Drug manufacturers are rushing to test whether vaccines stop the coronavirus variant

ZURICH / FRANKFURT: Drug manufacturers, including BioNTech and Moderna, are struggling to test their COVID-19 vaccines against the new fast-spreading variant of the virus that is unleashing in the UK, the latest challenge in the entire pandemic race.
Ugur Sahin, chief executive of German company BioNTech, which with partner Pfizer took less than a year to receive an approved vaccine, said on Tuesday it needed two more weeks to see if its shot could stop the mutant. of the virus.
Moderna expects immunity from its vaccine to protect against the variant and conducts several tests in the coming weeks to confirm, the company said in a statement to CNN. Moderna did not immediately respond to Reuters’ requests for comment.
The mutation known as line B.1.1.7 can be up to 70% more infectious and can be more worrying for children. It has wreaked havoc in Britain, causing a wave of travel bans that disrupt trade with Europe and threaten to further isolate the island’s country.
Sahin said there were nine mutations in the virus.
Although he does not think they are important enough to cover the protection offered by the BioNTech mRNA vaccine, which was approved by the European Union on Monday, he said another 14 days of study and data collection were needed before providing a definitive answer.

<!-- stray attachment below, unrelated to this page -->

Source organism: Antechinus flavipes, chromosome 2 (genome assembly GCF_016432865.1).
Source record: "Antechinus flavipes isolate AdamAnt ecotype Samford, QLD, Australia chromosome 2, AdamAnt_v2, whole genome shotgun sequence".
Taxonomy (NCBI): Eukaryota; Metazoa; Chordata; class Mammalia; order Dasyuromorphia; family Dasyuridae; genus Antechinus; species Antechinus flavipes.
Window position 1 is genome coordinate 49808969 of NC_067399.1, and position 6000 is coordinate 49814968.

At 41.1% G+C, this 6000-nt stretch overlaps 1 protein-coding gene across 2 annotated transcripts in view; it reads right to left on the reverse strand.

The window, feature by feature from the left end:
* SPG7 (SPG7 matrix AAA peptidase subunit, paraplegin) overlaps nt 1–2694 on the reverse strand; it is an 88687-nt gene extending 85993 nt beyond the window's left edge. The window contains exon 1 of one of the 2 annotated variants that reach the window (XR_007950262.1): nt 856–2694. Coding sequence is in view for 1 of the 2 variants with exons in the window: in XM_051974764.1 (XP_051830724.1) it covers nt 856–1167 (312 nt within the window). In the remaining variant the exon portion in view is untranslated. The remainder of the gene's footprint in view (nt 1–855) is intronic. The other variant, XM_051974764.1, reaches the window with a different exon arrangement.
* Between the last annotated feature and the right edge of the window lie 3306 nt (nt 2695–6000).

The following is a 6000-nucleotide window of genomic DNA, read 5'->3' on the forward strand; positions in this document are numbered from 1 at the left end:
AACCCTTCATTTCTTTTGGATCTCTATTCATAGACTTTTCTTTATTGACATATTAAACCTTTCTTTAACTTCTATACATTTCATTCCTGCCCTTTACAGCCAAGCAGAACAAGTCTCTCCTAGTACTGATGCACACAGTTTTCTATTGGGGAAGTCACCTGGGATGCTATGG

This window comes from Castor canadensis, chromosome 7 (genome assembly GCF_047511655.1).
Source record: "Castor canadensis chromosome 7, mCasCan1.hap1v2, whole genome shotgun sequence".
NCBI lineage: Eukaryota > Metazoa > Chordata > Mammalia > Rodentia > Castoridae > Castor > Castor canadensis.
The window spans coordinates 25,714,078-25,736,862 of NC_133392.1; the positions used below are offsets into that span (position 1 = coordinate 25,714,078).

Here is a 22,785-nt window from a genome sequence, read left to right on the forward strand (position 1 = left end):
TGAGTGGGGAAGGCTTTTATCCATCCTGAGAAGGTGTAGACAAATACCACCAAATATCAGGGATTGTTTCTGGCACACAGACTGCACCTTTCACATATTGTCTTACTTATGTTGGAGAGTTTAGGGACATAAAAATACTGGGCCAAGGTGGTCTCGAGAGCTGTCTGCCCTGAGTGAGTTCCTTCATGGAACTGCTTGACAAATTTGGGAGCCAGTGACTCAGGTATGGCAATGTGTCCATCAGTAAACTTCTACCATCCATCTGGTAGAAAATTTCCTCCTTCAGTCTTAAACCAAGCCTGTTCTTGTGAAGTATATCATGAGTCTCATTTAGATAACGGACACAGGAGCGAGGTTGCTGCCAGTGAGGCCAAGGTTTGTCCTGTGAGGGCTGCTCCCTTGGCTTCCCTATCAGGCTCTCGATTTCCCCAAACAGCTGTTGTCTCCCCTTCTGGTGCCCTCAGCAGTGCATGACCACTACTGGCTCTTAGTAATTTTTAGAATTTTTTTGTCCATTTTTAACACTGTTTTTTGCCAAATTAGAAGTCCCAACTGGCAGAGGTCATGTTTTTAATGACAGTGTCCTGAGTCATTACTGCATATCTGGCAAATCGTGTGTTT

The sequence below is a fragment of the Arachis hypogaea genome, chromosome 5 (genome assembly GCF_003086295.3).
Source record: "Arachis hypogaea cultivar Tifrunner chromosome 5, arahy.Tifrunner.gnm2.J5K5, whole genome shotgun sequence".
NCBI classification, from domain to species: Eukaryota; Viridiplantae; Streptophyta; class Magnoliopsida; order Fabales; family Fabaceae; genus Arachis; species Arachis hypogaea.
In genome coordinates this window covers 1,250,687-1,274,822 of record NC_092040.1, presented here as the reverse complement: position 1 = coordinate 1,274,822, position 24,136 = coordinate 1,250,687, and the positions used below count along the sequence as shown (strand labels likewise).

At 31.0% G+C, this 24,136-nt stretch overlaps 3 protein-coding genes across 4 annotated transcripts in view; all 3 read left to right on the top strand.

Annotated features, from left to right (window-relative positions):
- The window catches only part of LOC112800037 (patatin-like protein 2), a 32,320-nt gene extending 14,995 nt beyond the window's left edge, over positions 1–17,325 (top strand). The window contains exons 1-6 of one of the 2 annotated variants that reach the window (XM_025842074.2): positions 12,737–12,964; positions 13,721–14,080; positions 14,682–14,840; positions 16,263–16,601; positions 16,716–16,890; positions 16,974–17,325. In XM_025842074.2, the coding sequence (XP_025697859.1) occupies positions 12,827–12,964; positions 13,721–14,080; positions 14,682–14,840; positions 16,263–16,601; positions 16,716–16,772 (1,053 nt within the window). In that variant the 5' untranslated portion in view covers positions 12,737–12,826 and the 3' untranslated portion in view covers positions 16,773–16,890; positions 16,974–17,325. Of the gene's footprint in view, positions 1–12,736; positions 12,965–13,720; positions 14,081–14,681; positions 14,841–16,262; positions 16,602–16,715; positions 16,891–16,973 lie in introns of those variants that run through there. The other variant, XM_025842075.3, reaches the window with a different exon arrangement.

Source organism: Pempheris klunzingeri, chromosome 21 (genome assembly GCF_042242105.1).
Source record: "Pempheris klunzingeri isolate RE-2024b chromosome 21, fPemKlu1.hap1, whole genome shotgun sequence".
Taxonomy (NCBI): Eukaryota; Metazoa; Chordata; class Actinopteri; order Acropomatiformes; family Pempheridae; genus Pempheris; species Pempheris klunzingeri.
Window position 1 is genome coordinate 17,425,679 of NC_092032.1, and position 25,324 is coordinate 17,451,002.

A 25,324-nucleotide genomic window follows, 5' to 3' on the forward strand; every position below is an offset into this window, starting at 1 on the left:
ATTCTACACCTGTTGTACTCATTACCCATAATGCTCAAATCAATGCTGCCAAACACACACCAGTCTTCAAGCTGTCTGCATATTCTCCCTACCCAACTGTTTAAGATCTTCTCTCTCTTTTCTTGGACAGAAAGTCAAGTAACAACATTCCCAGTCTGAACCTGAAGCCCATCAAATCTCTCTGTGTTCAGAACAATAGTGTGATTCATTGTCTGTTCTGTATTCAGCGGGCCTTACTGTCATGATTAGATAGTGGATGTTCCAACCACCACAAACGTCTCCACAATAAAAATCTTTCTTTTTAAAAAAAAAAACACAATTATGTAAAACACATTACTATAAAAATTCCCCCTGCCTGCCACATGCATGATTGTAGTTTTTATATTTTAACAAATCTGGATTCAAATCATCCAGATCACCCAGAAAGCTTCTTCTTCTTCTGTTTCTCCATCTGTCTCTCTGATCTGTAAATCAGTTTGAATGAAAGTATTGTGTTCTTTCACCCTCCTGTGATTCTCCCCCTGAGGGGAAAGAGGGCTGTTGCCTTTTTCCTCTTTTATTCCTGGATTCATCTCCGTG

“From a scientific point of view, it is very likely that the immune response of this vaccine can also cope with this variant of the virus,” he said in a call with reporters.
“The vaccine contains more than 1,270 amino acids and only 9 of them are modified (in the mutant virus). That means 99% of the protein is still the same.”
CureVac in Germany said it did not expect the variant to affect the effectiveness of its experimental photography, which is based on the same messenger RNA (mRNA) technology used by Pfizer-BioNTech.
He began late-term clinical trials on his vaccine candidate last week and is constantly reviewing variants that the company said are common as viruses spread.
Even though there are multiple mutations, said Sahin, from BioNTech, most sites on the virus that are recognized by the body’s T cell response are unchanged and several antibody binding sites are also preserved.
If the variant presents an unexpected challenge to vaccine developers, an advantage of mRNA is that scientists can quickly reconstruct the genetic material in the picture to match that of the mutant protein, while modifying traditional vaccines would require additional steps.
“Basically, the beauty of mRNA technology is that we can directly start designing a vaccine that completely mimics this new mutation,” Sahin said.
“We may be able to deliver a new technical vaccine within six weeks. Of course, this is not just a technical question. We need to deal with how regulators … would see that.”
Britain’s chief scientific adviser, Patrick Vallance, said on Saturday that vaccines appear to be adequate in generating an immune response to the coronavirus variant.
The World Health Organization (WHO) said on Tuesday it would convene a meeting of members to discuss strategies to combat mutation.